Mental health is an important part of overall wellbeing, and it's essential to have access to the right professionals to help you manage your mental health. There are three main types of mental health professionals: counselors, doctors, and therapists. Each of these professionals has their own unique training and qualifications that can help you manage your mental health. Counselors are masters-level health professionals who are trained to assess a person's mental health and use therapeutic techniques based on specific training programs. They can analyze the biological reasons for mental health problems and psychological factors, and they can talk to you at length about what you're experiencing to make a diagnosis and follow a treatment plan.
Counselors can also provide general medical care. Doctors, or psychiatrists, specialize in diagnosing, treating, and helping prevent mental, emotional, and behavioral disorders. They use psychiatric medicine, physical exams, and laboratory tests to make a diagnosis. After graduating from medical school with an MD (or DO) degree, future psychiatrists typically specialize in psychiatry with a 4-year residency. Psychiatrists can also provide general medical care. Therapists are also known as psychotherapists.
They specialize in providing talk therapy without medication. During their specialized training, therapists study the functions of the brain and the complex relationship between the body and the brain. They are trained to distinguish between physical and psychological causes of mental and physical distress. Sometimes conditions may require medication from a psychiatrist or family doctor. For example, bipolar disorder and schizophrenia are difficult to manage with psychotherapy alone.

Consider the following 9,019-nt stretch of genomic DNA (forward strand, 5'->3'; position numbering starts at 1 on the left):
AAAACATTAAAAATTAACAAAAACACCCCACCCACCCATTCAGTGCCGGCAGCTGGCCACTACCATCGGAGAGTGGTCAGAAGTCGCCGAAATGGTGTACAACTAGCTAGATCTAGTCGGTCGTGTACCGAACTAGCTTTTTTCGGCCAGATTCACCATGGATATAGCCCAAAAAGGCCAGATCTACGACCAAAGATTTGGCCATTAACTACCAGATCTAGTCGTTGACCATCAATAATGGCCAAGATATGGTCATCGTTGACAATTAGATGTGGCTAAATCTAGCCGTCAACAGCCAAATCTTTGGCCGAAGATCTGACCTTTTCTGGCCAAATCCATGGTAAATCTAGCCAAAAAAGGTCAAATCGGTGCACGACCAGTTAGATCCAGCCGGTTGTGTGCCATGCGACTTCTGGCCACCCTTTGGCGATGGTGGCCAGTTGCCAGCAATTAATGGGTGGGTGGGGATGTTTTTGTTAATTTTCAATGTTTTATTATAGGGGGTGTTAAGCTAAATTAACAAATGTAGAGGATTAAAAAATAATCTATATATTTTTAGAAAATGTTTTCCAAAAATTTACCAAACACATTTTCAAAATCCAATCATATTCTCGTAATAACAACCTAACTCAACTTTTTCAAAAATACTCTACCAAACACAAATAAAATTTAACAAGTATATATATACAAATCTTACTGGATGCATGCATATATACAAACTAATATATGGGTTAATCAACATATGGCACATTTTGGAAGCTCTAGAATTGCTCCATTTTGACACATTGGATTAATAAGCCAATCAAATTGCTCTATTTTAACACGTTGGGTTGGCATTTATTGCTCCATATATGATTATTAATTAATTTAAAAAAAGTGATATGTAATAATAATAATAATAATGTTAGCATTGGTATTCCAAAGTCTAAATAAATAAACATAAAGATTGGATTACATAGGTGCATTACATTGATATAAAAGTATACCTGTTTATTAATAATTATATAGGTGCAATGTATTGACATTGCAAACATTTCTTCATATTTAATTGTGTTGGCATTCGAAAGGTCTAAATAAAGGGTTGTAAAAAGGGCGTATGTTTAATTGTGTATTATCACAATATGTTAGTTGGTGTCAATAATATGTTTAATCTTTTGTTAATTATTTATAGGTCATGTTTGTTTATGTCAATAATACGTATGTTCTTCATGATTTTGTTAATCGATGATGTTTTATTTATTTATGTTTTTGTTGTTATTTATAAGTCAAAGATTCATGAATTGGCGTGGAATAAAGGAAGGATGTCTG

A psychiatrist or family doctor can prescribe medications for mental health conditions. If you or someone you support is accessing treatment for a mental health condition, you may encounter a variety of mental health professionals who will play a role in the treatment. Your local doctor (general practitioner or general practitioner) can help determine if you have a mental health condition. You can also see an eligible occupational therapist through the Better Access program, funded by Medicare. Peer workers are trained mental health professionals who have their own personal experience of mental health and recovery issues. Common areas of personal recovery include developing social connection, finding hope, addressing the identity impacts of mental health issues, making sense of mental health experiences, finding meaning in life, and developing a sense of empowerment. Mental health professionals can help you understand and recover from mental health conditions.
It's important to find the right professional for your needs so that you can get the best possible care. If you're looking for help managing your mental health, consider talking to a counselor, doctor, or therapist.